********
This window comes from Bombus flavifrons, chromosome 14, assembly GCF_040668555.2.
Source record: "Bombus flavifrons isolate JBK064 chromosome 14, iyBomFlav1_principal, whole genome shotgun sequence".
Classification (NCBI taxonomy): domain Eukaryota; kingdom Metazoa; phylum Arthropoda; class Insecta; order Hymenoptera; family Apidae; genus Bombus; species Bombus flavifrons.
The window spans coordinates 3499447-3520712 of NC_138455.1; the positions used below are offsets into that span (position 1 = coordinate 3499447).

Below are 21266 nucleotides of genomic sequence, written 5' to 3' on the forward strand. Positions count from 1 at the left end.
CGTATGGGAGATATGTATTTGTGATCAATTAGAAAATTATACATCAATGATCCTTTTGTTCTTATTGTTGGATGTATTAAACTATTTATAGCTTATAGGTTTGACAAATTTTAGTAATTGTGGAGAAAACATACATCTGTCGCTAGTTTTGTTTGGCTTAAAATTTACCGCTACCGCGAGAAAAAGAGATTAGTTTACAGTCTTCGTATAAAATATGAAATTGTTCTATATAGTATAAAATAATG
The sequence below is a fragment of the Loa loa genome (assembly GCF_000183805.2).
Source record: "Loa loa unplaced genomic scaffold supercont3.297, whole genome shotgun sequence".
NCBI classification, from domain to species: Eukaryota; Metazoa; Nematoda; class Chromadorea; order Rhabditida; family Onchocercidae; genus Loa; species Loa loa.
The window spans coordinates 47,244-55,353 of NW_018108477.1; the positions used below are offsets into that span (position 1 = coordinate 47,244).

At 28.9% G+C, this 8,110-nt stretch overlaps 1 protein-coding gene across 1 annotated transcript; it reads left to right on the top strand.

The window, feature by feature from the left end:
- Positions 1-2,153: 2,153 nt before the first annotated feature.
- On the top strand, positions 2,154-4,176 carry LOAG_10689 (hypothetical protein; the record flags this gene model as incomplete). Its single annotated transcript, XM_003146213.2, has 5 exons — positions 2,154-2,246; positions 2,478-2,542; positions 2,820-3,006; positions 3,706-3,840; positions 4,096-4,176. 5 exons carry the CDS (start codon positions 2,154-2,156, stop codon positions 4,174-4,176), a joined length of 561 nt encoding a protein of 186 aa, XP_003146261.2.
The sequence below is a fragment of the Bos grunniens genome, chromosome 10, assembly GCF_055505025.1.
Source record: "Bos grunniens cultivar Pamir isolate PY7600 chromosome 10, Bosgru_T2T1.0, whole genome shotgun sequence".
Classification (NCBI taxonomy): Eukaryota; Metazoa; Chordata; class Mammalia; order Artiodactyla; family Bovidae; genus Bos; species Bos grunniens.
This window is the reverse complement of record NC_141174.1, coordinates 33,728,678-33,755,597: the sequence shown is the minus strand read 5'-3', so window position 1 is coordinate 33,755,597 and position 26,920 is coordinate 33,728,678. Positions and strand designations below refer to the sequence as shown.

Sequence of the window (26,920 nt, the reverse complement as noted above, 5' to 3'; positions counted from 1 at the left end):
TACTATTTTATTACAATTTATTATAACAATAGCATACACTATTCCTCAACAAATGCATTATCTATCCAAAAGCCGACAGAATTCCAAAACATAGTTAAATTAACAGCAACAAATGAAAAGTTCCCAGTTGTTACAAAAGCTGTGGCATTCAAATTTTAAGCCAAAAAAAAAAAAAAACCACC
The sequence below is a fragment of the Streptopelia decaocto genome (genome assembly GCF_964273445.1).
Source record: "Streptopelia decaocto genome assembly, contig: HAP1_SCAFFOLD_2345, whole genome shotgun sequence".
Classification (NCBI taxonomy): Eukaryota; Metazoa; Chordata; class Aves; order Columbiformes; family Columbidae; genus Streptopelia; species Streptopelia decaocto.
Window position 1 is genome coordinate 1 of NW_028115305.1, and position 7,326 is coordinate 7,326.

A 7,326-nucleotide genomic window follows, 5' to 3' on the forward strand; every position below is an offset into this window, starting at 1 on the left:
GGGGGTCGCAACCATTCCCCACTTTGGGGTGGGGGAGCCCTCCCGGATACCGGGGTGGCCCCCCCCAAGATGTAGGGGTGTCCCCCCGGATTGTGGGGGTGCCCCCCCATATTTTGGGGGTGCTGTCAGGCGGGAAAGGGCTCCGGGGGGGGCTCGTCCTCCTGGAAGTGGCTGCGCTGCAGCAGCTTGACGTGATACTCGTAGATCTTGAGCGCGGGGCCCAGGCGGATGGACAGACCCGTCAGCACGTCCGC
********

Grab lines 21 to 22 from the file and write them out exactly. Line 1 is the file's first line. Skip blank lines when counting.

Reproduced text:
The sequence below is a fragment of the Streptopelia decaocto genome (genome assembly GCF_964273445.1).
Source record: "Streptopelia decaocto genome assembly, contig: HAP1_SCAFFOLD_2345, whole genome shotgun sequence".